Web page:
Never buy from websites such as e-bay or Craigslist. There are
some genuine sellers there, but more who will sell you infertile eggs or
birds which are not the breed they're supposed to be.
The links below are a good start to contact breeders in America.
Outside America, look in poultry magazines for breeders local to you, or go to poultry shows and hunt out the breed stand.
Left to right: my Golden Laced hen, Black Copper Marans, Golden Laced rooster, white and buff Wyandotte hens.
Please note : Although the characteristics above are common across the breed, not every chicken will conform to them. Chickens, like people, are individuals. Check with whoever you buy from about the kinds of physical and personality traits their flock has.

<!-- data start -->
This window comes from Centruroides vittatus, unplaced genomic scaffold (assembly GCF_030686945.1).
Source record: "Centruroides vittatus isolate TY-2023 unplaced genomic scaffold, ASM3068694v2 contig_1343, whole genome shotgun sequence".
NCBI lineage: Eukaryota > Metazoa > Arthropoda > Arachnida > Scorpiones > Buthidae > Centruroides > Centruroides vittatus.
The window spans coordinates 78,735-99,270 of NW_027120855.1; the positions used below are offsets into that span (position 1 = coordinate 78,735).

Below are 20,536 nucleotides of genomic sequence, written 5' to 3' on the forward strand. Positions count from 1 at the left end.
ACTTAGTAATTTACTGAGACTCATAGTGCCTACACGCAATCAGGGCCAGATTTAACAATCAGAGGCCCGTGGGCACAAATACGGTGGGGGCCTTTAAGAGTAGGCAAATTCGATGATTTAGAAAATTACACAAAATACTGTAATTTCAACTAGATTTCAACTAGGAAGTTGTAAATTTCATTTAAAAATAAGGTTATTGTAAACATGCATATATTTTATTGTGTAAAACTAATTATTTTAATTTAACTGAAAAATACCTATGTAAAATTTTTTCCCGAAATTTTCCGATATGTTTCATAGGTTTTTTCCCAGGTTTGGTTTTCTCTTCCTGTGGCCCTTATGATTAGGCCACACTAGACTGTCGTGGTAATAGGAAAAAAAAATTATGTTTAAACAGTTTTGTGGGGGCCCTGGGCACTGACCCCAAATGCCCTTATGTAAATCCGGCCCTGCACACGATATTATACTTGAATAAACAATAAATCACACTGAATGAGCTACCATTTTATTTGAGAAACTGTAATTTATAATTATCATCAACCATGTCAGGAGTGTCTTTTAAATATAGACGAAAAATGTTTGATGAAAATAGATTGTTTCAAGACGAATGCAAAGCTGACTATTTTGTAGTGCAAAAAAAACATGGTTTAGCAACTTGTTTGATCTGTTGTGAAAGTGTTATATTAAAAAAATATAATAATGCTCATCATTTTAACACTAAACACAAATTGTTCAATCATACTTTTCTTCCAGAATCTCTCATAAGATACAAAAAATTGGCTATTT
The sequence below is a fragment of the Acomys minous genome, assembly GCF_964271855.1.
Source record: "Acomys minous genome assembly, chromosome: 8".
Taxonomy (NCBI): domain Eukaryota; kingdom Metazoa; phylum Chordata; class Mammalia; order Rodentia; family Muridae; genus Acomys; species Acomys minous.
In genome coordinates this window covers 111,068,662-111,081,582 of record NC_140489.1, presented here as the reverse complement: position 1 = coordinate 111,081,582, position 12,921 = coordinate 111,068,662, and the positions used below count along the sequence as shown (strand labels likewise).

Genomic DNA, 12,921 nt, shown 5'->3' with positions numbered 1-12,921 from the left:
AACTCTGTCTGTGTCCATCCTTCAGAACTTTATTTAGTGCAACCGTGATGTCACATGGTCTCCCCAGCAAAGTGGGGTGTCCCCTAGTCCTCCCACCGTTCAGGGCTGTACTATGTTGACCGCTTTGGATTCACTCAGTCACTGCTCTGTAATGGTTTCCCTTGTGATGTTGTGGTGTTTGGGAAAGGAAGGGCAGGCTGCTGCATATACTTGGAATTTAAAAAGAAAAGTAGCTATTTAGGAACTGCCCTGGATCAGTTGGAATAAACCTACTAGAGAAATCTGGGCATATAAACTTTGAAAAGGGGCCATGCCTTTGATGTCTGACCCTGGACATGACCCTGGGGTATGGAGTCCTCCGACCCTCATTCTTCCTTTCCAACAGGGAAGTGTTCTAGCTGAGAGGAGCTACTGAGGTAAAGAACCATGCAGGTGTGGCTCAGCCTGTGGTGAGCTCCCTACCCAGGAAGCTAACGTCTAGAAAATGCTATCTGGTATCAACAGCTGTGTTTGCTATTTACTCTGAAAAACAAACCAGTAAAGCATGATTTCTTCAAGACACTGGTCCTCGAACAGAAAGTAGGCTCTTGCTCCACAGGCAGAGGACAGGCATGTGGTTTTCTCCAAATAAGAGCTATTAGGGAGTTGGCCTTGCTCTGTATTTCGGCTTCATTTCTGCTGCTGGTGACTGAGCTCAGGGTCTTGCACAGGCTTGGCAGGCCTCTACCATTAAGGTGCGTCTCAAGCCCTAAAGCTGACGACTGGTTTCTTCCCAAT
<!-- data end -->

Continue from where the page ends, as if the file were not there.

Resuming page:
Links to useful Wyandotte resources :
Wyandotte Breeders of America is a thorough source of information about the Wyandotte breed. Other countries do also have specialist sites but they tend to be either not terribly informative, or out of date.
The Netherlands Wyandotte Club on Facebook is an extremely helpful and fun page, with gorgeous picture examples of the breed as well as advice about breeding and keeping generally. The posts are usually made in English as well as Dutch.
Want to see more?
This is a videoclip from Steve Dace, the UK breeder from whom I bought my Wyandotte hatching eggs. If you're in the UK, I highly recommend Steve's birds.
Where to now? Some other articles you might like.
Some chickeny books you might like.